Lets imagine I wanted to store in an array my collection of Visual Basic books and my friend Harry’s collection of Visual Basic books.

This is my list

 Title Author Microsoft Visual Basic 2010 Step By Step Michael Halvorson Sams Teach Yourself Visual Basic 2012 in 24 Hours James Foxal Distributed Applications with Microsoft Visual Basic 6.0 Microsoft

And these is Harry’s

 Title Author Excel VBA Programming For Dummies John Walkenbach Learn to Program with Visual Basic John Smiley Visual Basic 6 Complete Steve Brown

To declare a three dimensional array capable of storing these two collections, I would use the following syntax

```Dim arrayOfBookCollections (2, 1, 1)
```

Where the 2 represents the three rows or the three books owned by each of us, 1 represents the two columns or two attributes I am storing for each book (Title and Author) and the final 1 represents the the two collections –  0 being my list and 1 being Harry’s list.

To populate this array I would use the following code

```‘My first book
arrayOfBookCollections (0,0,0) = “Microsoft Visual Basic 2010 Step By Step”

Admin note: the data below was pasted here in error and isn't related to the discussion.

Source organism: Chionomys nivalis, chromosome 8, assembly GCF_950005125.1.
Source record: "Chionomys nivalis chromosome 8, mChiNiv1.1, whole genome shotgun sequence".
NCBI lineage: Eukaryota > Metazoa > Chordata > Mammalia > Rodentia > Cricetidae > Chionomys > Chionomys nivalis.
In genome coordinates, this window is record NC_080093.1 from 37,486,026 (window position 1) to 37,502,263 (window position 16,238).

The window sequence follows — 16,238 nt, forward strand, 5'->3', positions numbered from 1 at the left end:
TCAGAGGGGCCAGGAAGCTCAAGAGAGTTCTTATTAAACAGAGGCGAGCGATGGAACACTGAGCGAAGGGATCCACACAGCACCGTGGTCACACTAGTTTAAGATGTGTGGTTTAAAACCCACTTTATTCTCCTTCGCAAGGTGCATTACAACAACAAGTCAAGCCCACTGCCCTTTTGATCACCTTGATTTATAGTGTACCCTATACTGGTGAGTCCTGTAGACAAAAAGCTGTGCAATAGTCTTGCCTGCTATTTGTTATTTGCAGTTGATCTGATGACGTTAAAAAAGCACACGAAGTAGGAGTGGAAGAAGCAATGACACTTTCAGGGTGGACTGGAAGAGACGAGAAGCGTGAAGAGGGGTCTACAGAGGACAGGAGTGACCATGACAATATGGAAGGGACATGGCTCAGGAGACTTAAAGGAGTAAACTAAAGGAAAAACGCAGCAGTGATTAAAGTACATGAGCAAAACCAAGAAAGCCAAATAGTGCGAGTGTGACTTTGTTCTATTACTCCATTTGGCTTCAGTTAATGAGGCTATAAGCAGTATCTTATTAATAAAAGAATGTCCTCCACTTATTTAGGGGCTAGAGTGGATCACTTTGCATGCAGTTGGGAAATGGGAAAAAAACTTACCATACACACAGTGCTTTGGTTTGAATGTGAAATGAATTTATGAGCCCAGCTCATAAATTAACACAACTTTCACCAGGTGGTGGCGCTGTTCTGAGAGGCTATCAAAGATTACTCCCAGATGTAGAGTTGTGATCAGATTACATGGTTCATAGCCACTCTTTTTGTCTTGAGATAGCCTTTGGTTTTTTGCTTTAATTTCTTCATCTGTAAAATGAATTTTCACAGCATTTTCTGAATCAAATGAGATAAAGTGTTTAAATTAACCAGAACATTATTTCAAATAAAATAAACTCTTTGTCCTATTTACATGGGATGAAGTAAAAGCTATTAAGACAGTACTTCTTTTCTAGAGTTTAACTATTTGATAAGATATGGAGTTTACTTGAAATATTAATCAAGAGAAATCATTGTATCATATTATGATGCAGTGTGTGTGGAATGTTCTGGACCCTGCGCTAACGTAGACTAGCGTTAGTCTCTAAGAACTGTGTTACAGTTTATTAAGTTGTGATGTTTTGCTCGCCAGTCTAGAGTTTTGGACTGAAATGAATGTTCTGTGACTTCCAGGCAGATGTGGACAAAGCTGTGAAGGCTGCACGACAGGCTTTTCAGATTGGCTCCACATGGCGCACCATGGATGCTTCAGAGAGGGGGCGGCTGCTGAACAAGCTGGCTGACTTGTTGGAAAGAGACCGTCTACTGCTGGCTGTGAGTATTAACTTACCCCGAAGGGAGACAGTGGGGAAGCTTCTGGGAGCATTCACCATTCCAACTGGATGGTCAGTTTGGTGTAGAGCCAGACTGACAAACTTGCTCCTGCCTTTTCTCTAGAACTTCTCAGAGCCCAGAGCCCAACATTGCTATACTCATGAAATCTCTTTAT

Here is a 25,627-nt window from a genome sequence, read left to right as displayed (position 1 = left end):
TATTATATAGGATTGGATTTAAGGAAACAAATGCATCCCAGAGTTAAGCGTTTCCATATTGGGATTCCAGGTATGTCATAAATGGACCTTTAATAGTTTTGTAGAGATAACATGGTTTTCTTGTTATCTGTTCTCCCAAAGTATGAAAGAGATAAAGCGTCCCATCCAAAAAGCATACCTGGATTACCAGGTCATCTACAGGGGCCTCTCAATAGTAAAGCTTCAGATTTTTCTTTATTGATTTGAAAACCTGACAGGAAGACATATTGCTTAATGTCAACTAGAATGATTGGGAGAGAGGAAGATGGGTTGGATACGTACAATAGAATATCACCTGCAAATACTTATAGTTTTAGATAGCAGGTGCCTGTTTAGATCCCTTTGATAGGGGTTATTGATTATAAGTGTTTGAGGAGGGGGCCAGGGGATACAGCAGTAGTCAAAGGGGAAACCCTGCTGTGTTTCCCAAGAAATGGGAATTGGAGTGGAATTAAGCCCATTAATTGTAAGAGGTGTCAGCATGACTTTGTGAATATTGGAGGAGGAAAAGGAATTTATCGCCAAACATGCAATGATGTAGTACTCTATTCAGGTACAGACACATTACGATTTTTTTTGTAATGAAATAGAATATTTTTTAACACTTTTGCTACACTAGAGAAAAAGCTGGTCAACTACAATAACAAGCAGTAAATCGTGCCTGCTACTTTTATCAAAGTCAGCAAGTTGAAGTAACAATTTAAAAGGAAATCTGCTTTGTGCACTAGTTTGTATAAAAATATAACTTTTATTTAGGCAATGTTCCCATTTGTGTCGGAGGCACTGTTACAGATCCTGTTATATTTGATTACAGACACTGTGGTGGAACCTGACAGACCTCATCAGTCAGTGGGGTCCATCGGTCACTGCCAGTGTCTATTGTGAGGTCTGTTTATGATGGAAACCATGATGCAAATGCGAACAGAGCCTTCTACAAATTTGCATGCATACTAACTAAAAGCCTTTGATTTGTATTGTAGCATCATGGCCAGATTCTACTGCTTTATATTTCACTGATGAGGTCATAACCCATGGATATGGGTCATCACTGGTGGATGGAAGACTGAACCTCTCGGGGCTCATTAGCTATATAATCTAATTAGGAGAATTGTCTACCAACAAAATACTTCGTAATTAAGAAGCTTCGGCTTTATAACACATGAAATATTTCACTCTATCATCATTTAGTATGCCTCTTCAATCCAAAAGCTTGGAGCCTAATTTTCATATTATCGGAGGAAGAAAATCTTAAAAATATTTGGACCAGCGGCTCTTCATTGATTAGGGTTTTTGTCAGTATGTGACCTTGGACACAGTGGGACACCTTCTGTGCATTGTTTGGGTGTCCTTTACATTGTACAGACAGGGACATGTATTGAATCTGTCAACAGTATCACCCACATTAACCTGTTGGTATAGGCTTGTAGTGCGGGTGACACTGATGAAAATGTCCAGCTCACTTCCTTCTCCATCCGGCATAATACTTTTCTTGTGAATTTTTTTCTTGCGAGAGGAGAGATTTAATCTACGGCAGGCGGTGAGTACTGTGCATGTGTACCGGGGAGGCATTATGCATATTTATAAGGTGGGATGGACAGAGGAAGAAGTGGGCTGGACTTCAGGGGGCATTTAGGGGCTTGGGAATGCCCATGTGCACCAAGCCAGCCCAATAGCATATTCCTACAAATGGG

arrayOfBookCollections (0,1,0) = “Michael Halvorson”

‘Harry’s first book
arrayOfBookCollections (0,0,1) = “Excel VBA Programming For Dummies”
arrayOfBookCollections (0,1,1) = “John Walkenbach”

‘My second book
arrayOfBookCollections (1,0,0) = “Sams Teach Yourself Visual Basic 2012 in 24 Hours”
arrayOfBookCollections (1,1,0) = “James Foxal”

‘Harry’s second book
arrayOfBookCollections (1,0,1) = “Learn to Program with Visual Basic”
arrayOfBookCollections (1,1,1) = “John Smiley”

‘My third book
arrayOfBookCollections (2,0,0) = “Distributed Applications with Microsoft Visual Basic 6.0”>
arrayOfBookCollections (2,1,0) = “Microsoft”

‘Harry’s third book
arrayOfBookCollections (2,0,1) = “Visual Basic 6 Complete”
arrayOfBookCollections (2,1,1) = “Steve Brown”
```

As you can see, three dimensional arrays are actually arrays of arrays.    If we added another dimension we’d effectively have an array of array of arrays.  Visual Basic stores up to 32 dimensions but I have never went beyond the third dimension myself.  In the vast majority of cases I only use 1 or 2 dimensions.

Looping through these arrays is exactly the same as a 2D or 1D array, you just have another dimension to consider.

For example, to loop through my books we’d use the following code.

```For iRow As Integer = 0 To myArray.GetUpperBound(0) - 1
ListBoxBooks.Items.Add(myArray(iRow, 0, 0) & " - " & myArray(iRow, 1, 0))
Next
```

That tutorial was a little longer than I expected but we have leant some extremely powerful concepts here.  I do recommend experimenting with arrays and fully understanding the core concepts of what has been taught here.  This isn’t trivial by any means, you are well on your way to really understanding Visual basic so well done.